Tesla Upgrading Its Self-Driving Tech

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Tesla plans on integrating new hardware into all of its vehicles that will allow “full” self-driving capabilities, according to a corporate blog posting.

This hardware will include eight cameras with 360-degree visibility around the vehicle, 12 updated ultrasonic sensors, and forward-facing radar. The cameras can reportedly detect objects at up to 250 meters of range.

The data from all those various cameras and sensors will feed to an upgraded onboard computer that runs a “neural net for vision, sonar, and radar processing software.” The net result: a vehicle that can sense in every direction at the same time, in ways that would elude normal human sight. Here, watch it in action, courtesy of Tesla:

Tesla plans on integrating new hardware into all of its vehicles that will allow “full” self-driving capabilities, according to a corporate blog posting.

This hardware will include eight cameras with 360-degree visibility around the vehicle, 12 updated ultrasonic sensors, and forward-facing radar. The cameras can reportedly detect objects at up to 250 meters of range.

The data from all those various cameras and sensors will feed to an upgraded onboard computer that runs a “neural net for vision, sonar, and radar processing software.” The net result: a vehicle that can sense in every direction at the same time, in ways that would elude normal human sight. Here, watch it in action, courtesy of Tesla:

But it’s questionable whether this system will roll out in the near term. “Before activating the features enabled by the new hardware, we will further calibrate the system using millions of miles of real-world driving,” the blog posting concluded. “While this is occurring, Teslas with new hardware will temporarily lack certain features currently available on Teslas with first-generation Autopilot hardware.”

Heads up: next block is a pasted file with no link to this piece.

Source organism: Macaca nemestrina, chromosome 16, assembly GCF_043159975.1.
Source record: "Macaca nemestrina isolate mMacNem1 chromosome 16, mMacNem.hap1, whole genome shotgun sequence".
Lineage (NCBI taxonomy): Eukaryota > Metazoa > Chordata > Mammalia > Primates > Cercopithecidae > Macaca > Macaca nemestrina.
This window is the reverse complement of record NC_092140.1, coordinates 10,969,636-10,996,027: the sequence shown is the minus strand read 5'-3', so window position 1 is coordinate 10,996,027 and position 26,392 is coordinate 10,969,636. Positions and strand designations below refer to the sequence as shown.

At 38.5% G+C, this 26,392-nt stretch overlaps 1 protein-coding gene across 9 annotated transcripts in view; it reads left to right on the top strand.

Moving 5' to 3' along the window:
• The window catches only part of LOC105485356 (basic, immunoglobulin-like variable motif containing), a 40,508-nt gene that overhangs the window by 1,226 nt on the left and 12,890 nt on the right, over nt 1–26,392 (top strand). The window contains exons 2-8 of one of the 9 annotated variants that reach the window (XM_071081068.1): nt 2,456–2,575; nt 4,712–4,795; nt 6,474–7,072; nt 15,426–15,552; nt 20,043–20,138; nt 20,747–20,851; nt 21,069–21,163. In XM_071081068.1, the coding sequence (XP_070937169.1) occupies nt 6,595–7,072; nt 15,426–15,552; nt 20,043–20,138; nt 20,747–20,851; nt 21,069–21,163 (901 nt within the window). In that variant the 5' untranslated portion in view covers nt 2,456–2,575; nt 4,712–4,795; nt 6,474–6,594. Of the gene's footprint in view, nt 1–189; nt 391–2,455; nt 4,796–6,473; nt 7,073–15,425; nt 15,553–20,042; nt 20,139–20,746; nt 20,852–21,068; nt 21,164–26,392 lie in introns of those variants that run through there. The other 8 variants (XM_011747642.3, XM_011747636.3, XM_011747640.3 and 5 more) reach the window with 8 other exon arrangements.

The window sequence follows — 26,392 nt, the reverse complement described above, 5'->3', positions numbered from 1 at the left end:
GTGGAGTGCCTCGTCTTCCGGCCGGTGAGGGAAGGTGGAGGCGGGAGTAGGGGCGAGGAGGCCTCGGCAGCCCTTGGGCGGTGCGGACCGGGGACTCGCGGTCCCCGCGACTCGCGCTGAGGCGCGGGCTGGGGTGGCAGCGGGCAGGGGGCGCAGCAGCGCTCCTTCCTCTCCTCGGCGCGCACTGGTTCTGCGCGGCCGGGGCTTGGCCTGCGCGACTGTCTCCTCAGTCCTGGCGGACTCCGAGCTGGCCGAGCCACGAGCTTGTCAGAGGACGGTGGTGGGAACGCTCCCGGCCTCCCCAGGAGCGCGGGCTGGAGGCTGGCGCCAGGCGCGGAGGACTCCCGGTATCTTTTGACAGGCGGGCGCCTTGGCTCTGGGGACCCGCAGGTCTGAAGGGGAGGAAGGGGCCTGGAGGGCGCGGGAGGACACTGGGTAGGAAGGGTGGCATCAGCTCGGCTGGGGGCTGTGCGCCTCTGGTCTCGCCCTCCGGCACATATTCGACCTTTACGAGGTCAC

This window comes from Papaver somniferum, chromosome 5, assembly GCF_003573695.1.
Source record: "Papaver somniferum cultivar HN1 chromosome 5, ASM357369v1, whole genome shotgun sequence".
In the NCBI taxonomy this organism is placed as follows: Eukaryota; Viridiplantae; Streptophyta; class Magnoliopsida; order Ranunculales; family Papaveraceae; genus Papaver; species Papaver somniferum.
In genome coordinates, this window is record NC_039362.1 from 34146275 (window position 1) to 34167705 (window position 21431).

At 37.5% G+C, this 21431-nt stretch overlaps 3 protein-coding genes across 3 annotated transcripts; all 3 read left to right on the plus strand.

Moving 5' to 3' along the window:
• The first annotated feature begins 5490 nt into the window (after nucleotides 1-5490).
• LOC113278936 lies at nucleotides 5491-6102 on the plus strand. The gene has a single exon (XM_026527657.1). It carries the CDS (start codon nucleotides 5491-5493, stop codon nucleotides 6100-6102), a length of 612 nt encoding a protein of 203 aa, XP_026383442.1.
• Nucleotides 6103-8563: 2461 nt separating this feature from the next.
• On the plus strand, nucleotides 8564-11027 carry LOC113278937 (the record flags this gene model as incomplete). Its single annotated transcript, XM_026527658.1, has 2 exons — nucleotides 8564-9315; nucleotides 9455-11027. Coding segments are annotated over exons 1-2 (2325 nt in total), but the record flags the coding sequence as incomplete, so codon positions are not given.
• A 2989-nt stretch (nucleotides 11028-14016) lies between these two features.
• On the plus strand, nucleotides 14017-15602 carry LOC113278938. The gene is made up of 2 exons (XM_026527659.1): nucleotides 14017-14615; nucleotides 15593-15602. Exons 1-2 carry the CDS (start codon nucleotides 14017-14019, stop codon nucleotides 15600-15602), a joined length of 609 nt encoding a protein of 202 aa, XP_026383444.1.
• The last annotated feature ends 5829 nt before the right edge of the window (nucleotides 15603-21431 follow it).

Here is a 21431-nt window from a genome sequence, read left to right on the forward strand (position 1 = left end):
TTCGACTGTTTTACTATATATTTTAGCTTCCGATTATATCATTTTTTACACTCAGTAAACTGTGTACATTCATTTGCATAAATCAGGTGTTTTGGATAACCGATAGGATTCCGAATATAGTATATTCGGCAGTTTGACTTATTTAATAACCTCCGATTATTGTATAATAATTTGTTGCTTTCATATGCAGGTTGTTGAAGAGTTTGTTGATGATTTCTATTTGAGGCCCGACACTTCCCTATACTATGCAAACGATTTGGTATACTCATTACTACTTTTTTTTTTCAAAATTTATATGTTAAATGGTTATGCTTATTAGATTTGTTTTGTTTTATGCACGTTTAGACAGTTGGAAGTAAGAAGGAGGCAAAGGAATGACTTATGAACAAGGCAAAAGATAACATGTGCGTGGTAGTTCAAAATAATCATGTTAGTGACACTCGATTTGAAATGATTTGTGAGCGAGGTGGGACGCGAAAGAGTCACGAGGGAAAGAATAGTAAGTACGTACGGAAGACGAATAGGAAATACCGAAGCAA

Tesla has moved aggressively in the self-driving space. In late 2015, as Google and other tech firms continued to cautiously test their autonomous-vehicle software in controlled environments, Tesla CEO Elon Musk decided that the time had come for Tesla vehicles to take over certain functions from human drivers, including highway cruising. “It works almost to the point where you can take your hands off… but we won’t say that. Almost,” Musk told Wired at the time.

The next summer, a self-driving Tesla plowed into a truck in Florida, killing the owner. That fatality sparked off considerable debate over whether Tesla was pushing autonomous-driving technology too far, too fast. While Musk has always promised that Tesla vehicles would eventually have a full sensor suite capable of taking over completely from a flesh-and-blood driver, the company found itself under considerable pressure to ensure that autonomous driving is as safe as possible. The result is this week’s announcement—as well as Tesla’s assurance that various self-driving features will only be turned on after additional rounds of testing and verification.

With Google, Uber, Apple, and other firms all seeking to commercialize the various aspects of self-driving hardware and software, Tesla has no choice but to try and stay on the forefront of technology. For tech pros interested in the automobile industry, this competition is good news, as it potentially translates into more jobs and interesting projects.

 

Image Credit: Tesla

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